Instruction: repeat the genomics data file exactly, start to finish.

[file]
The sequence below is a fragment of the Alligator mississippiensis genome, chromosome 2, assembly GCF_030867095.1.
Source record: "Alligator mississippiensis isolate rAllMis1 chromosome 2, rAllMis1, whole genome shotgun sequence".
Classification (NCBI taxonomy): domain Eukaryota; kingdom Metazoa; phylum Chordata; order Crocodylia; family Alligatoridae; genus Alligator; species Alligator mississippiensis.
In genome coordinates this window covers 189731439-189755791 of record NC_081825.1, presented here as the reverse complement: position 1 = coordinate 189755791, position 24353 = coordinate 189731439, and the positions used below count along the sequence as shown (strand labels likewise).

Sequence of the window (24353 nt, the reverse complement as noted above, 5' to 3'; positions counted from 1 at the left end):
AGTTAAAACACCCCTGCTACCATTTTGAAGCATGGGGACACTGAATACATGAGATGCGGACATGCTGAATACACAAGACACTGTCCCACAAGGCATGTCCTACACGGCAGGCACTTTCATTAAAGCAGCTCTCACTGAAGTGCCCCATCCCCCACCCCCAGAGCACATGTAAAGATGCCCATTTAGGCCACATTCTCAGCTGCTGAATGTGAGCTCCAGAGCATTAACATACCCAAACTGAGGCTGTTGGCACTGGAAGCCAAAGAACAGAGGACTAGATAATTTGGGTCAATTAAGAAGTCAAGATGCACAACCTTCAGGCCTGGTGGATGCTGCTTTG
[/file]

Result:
The sequence below is a fragment of the Alligator mississippiensis genome, chromosome 2, assembly GCF_030867095.1.
Source record: "Alligator mississippiensis isolate rAllMis1 chromosome 2, rAllMis1, whole genome shotgun sequence".
Classification (NCBI taxonomy): domain Eukaryota; kingdom Metazoa; phylum Chordata; order Crocodylia; family Alligatoridae; genus Alligator; species Alligator mississippiensis.
In genome coordinates this window covers 189731439-189755791 of record NC_081825.1, presented here as the reverse complement: position 1 = coordinate 189755791, position 24353 = coordinate 189731439, and the positions used below count along the sequence as shown (strand labels likewise).

Sequence of the window (24353 nt, the reverse complement as noted above, 5' to 3'; positions counted from 1 at the left end):
AGTTAAAACACCCCTGCTACCATTTTGAAGCATGGGGACACTGAATACATGAGATGCGGACATGCTGAATACACAAGACACTGTCCCACAAGGCATGTCCTACACGGCAGGCACTTTCATTAAAGCAGCTCTCACTGAAGTGCCCCATCCCCCACCCCCAGAGCACATGTAAAGATGCCCATTTAGGCCACATTCTCAGCTGCTGAATGTGAGCTCCAGAGCATTAACATACCCAAACTGAGGCTGTTGGCACTGGAAGCCAAAGAACAGAGGACTAGATAATTTGGGTCAATTAAGAAGTCAAGATGCACAACCTTCAGGCCTGGTGGATGCTGCTTTG